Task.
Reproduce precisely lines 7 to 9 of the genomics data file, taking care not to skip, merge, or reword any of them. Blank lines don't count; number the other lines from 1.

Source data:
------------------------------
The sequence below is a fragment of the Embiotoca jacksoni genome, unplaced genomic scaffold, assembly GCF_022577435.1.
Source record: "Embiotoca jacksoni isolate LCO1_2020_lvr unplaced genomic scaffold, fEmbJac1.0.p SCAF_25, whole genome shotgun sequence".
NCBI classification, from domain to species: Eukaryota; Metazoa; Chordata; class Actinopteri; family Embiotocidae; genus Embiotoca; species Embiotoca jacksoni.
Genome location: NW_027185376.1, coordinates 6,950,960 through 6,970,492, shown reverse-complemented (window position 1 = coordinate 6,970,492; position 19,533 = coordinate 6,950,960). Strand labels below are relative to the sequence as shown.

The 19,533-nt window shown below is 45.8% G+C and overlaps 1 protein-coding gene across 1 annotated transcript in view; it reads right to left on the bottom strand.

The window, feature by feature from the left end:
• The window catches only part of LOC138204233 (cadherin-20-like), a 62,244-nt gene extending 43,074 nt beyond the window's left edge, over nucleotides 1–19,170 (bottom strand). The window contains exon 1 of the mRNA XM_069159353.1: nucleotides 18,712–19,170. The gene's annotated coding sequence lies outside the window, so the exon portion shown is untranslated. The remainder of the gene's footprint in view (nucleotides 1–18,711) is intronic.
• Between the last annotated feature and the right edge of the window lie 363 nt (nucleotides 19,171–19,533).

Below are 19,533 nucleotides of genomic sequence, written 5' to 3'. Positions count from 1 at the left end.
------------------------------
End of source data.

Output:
• The window catches only part of LOC138204233 (cadherin-20-like), a 62,244-nt gene extending 43,074 nt beyond the window's left edge, over nucleotides 1–19,170 (bottom strand). The window contains exon 1 of the mRNA XM_069159353.1: nucleotides 18,712–19,170. The gene's annotated coding sequence lies outside the window, so the exon portion shown is untranslated. The remainder of the gene's footprint in view (nucleotides 1–18,711) is intronic.
• Between the last annotated feature and the right edge of the window lie 363 nt (nucleotides 19,171–19,533).

Below are 19,533 nucleotides of genomic sequence, written 5' to 3'. Positions count from 1 at the left end.